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“Carl is the only candidate who stands up to Government Unions and the downtown insiders who are squandering our taxpayer dollars,” reads Carl DeMaio’s official candidate statement. It’s a sentiment that DeMaio has often repeated during his campaign to be Mayor: blame labor unions and downtown insiders for the city’s woes.

But Liam Dillon writes that DeMaio’s tune may be changing, now that he acheived victory in June’s primary election. “Six days after the primary, DeMaio held what he called a ‘Unity Breakfast’ for those who didn’t back him previously. At the breakfast, he announced that Kris Michell would be helping with his campaign. If you looked up ‘downtown insider’ in the dictionary, you’d find Michell’s picture,” writes Dillon.

When pressed, DeMaio dismissed the notion that his approach has changed. “My goal has always been to build a coalition with a lot of different voices and perspectives not only to win an election, but I need those relationships to govern,” DeMaio said.

He said his views aren’t conforming to theirs, but they might be coming toward his.

Understanding Balboa Park

The effort to overhaul the way car traffic flows through Balboa Park is coming to a head on July 9, when the City Council will vote on whether to approve the plan proposed by Qualcomm co-founder Irwin Jacobs.

The plan is complex, so Kelly Bennett put together a handy readers guide to help break down the saga. It’s a step-by-step way to catch up on the issue.  

Donna Frye, First of Many Voices

On Wednesday we held the first of many planned events in our One Voice at a Time conversation series, and it was Donna Frye who took the hot seat to field questions from our Scott Lewis and the audience packed into Bird’s Surf Shed. When pressed on whether she would support the Jacobs plan for Balboa Park, Frye demurred but said that the city’s official numbers for parking revenues “suspicious.”

The money from paid parking at a new garage in Balboa Park under the plan will be needed to pay off a loan the city will take out to finance its construction. The city addressed this concern in its “Myth vs Fact” section on the project.

Our Mary Walter-Brown has a full wrap up of the event, and you can see pictures from the event at our Facebook page.

Fact Check: Five Days to Fill Potholes?

When asked about the city’s response to pothole complaints, City Councilman Kevin Faulconer replied, “We’ll send a crew out in about four to five days and get it fixed.” Simple, right?

But much like how the lives of dogs must be measured in dog-years, potholes have their own special measurement of time. Keegan Kyle checked into the claim of speedy pothole repairs and found that Faulconer was far from correct.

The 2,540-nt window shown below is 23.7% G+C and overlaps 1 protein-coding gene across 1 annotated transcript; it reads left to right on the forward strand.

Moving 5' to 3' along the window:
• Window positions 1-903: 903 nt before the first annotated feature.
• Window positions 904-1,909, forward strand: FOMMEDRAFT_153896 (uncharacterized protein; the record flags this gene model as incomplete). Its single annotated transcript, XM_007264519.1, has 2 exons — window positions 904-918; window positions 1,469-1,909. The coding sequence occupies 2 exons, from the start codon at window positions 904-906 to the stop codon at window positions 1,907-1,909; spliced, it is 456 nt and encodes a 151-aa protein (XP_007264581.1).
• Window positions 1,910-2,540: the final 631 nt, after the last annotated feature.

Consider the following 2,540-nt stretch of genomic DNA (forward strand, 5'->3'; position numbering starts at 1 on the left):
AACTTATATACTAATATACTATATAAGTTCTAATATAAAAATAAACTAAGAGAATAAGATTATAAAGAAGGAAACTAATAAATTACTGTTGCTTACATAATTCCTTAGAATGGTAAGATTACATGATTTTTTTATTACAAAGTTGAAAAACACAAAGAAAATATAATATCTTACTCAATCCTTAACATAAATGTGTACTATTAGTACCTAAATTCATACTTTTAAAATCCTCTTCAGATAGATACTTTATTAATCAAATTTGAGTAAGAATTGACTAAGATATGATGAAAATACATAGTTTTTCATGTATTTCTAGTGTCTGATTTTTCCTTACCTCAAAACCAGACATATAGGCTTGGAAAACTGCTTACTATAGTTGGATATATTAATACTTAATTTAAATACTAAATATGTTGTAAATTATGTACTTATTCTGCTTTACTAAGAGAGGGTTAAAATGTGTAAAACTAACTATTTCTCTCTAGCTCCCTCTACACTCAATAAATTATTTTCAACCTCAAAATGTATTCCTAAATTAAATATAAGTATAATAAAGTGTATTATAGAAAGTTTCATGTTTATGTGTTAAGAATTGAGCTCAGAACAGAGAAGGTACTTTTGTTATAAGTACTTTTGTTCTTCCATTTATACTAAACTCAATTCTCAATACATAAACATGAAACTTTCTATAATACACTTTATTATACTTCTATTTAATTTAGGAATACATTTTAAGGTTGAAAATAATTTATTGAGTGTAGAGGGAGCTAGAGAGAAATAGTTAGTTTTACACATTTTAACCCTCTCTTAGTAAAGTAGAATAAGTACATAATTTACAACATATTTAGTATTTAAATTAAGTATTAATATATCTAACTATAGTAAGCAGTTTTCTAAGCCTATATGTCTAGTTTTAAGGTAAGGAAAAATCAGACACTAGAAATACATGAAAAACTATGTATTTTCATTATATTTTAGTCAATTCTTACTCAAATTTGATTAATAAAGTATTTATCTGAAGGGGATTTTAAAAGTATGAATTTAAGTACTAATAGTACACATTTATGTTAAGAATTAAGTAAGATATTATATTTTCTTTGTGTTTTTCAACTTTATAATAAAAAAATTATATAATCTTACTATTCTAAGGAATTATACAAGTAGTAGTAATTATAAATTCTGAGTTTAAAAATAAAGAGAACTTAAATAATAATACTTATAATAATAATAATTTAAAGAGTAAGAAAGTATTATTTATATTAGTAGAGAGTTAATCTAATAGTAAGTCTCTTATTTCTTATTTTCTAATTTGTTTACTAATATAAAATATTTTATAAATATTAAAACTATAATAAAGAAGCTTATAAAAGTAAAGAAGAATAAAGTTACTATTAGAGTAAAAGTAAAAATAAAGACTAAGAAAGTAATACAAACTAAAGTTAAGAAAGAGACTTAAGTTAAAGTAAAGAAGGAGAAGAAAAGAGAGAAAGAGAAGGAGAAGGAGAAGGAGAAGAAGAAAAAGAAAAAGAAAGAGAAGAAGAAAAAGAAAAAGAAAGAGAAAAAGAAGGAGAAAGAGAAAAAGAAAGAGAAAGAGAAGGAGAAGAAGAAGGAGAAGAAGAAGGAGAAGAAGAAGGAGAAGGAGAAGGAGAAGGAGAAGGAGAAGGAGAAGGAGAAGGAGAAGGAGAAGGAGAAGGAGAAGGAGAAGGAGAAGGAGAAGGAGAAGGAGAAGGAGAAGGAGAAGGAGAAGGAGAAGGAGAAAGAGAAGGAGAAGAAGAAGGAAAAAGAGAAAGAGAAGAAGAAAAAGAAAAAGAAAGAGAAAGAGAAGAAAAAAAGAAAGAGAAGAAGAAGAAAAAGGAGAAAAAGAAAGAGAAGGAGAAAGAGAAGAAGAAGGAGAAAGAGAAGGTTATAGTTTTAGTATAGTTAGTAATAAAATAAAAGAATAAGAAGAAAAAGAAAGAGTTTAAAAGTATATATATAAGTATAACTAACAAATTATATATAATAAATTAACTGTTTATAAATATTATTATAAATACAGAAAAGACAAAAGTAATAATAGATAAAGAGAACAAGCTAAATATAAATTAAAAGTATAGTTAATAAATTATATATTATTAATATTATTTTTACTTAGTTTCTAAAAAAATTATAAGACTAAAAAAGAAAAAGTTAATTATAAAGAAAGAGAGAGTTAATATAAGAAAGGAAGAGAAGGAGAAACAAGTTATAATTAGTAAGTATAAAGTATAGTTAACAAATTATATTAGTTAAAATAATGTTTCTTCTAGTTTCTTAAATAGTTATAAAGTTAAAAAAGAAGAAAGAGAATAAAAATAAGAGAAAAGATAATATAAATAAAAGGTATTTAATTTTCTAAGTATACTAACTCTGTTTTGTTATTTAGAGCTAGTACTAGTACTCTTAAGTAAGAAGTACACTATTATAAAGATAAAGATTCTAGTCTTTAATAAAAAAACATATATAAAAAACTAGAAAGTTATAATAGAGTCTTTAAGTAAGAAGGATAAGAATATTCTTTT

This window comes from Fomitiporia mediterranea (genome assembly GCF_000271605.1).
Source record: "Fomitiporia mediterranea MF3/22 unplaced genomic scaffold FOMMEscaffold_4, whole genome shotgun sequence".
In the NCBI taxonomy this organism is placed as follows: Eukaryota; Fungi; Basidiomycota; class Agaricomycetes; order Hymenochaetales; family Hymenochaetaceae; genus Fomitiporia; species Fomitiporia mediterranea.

How far?

“Crews have typically taken weeks to first assess pothole complaints over the past four years,” writes Kyle. “Last year, the average was 52 days.” On Wednesday, Kyle reported extensively on the amount of time it takes the city to respond to pothole complaints.

So there’s your multiplier. If anyone from the city tells you how long it will take to respond to a pothole, multiply that number by roughly 10, and you might be close. Or, you know, just fix the pothole yourself.

Teachers Vote and Cyclists Revolt

Joe Wainio, teacher and member of the San Diego Education Association, wrote to us urging SDEA members to vote to approve the tentative agreement that was recently struck with the San Diego Unified School District. “By voting to approve this tentative agreement,” Wainio writes, “SDEA members can set a solid foundation for a community-wide campaign to approve the governor’s November tax increase initiative.” The letter has sparked intense discussion in the comments, including some who don’t approve of the agreement.

On Monday, my Morning Report colleague Randy Dotinga touched off a tempest with comments he made about cyclists in San Diego. Cyclists and bike activists rose up on Twitter and in our comments in defense. Yesterday we published another letter from Sam Ollinger, who operates the website BikeSD.org, again taking issue with Dotinga’s comments. She recognizes that biking is far safer than driving. “But,” she writes, “the real issue is not whether cycling is safe (it is) but whether riders feel safe riding on our streets. They don’t.” Make sure you also make it into the comments of the letter, where Dotinga clarifies some of his earlier statements.

Rest assured that the cyclists have agreed to return Dotinga to the Morning Report unharmed once we have paid a hefty ransom of sports drinks and anti-chafing cream.